European Union lawmakers overwhelmingly backed a motion on Thursday urging antitrust regulators to get tough on Google and other Internet search engines and consider breaking them up.
The resolution in the European Parliament (EP), the strongest public signal of Europe’s concern with the growing power of U.S. tech giants, was passed with 384 votes for versus 174 against.
“Clear adoption by EP of digital single market motion, including unbundling for search engine if needed,” Spanish liberal lawmaker and co-sponsor of the bill, Ramon Tremosa said on Twitter.
The resolution did not mention Google or any specific search engine, though Google is by far the dominant provider of such services in Europe with an estimated 90 percent market share.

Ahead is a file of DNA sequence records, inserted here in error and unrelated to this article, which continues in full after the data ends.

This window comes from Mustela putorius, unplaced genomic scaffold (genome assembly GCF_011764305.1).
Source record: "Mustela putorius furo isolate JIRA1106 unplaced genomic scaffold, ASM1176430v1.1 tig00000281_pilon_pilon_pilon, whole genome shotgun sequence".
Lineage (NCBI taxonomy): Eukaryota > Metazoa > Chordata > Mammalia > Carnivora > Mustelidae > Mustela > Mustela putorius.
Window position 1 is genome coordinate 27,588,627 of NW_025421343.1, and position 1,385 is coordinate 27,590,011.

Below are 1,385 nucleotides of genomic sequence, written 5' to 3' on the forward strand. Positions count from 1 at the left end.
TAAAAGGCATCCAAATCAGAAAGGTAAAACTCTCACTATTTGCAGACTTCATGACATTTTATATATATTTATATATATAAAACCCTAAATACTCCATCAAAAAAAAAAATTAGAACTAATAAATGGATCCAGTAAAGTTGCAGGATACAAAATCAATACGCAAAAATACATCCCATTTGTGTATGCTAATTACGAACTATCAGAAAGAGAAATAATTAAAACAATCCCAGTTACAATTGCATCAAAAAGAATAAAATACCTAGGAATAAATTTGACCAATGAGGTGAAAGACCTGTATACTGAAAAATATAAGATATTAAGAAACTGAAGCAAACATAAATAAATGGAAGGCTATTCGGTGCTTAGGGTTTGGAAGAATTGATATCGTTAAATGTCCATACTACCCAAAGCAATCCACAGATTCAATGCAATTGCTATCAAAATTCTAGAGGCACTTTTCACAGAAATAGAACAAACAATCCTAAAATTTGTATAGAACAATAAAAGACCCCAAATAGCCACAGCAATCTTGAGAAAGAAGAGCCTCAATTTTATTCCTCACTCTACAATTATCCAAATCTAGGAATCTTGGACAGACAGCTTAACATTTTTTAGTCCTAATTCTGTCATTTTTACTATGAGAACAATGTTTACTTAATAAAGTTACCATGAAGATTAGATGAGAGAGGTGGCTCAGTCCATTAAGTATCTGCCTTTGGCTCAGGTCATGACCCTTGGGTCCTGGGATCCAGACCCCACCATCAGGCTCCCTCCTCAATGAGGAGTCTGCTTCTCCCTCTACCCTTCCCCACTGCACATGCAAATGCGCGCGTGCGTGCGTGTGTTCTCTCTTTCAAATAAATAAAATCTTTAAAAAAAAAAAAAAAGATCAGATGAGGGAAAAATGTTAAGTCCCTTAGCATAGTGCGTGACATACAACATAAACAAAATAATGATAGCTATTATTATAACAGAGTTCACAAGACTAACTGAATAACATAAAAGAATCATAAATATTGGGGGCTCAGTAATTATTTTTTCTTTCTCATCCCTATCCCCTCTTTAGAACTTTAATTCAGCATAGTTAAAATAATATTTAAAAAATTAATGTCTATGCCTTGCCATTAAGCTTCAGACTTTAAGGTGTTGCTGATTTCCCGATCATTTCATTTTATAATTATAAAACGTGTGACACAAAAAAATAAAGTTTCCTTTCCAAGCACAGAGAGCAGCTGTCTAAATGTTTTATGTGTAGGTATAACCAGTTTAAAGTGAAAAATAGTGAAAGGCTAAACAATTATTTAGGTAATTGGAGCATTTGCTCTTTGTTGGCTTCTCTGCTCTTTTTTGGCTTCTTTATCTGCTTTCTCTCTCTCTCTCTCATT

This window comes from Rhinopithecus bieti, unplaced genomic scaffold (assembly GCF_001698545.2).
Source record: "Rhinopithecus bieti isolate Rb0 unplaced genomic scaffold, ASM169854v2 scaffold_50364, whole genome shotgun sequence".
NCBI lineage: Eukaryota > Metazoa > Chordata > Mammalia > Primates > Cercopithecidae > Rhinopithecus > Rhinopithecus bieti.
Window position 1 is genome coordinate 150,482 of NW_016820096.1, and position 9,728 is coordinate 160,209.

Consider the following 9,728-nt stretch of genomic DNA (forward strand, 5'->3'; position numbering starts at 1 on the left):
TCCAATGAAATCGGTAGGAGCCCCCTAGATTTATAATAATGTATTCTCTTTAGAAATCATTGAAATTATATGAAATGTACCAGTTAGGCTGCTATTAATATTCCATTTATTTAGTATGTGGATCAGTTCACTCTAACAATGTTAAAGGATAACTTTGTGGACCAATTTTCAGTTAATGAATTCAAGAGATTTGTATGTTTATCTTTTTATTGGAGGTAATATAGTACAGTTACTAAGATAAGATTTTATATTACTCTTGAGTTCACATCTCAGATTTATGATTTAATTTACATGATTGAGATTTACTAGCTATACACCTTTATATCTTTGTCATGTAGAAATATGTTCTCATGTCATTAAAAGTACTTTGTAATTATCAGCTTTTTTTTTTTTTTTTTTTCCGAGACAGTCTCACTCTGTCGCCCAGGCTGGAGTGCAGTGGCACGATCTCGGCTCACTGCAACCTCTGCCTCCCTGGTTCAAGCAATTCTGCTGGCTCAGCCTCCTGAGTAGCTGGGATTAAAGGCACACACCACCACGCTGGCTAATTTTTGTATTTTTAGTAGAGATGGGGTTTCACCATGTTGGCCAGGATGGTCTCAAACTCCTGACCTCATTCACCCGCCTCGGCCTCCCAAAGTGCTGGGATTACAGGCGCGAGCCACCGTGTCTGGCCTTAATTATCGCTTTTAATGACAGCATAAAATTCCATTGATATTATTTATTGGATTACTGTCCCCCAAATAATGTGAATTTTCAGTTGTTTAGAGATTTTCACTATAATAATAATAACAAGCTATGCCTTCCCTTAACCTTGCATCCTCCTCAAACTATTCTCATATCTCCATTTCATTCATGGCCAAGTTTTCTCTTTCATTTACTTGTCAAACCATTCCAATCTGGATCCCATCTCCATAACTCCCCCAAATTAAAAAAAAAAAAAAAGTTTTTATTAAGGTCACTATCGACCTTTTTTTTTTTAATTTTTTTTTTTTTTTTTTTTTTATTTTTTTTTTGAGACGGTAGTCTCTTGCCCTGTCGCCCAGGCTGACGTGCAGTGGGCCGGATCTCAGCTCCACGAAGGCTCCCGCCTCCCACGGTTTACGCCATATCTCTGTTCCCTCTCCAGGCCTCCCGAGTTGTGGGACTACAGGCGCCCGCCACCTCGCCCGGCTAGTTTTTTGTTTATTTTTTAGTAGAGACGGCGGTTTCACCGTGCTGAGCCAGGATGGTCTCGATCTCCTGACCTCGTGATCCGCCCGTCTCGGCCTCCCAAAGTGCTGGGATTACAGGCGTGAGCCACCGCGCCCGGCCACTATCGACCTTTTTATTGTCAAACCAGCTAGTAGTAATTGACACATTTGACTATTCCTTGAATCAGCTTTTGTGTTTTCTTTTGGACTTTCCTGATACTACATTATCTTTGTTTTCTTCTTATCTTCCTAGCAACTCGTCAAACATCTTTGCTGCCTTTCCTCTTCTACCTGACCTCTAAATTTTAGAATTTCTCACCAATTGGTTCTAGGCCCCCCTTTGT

The lawmakers called on the Commission, in charge of enforcing fair competition in the European Union, to consider proposals with the aim of unbundling search engines from other commercial services.
While the legislature has no power in the matter, the call to the Commission is intended to increase pressure on new antitrust chief Margrethe Vestager to act quickly.
Google is the target of a four-year investigation by the Commission, triggered by complaints from Microsoft, Expedia, European publishers and others that it promotes its services at their expense.
However, technology lobbying group Computer & Communications Industry Association, whose members include Google, eBay Facebook, Microsoft and Samsung, said unbundling was an “extreme and unworkable” solution that made no sense in rapidly changing online markets.
“While clearly targeting Google, the parliament is in fact suggesting all search companies, or online companies with a search facility, may need to be separated. This is of great concern as we try to create a digital single market,” it said.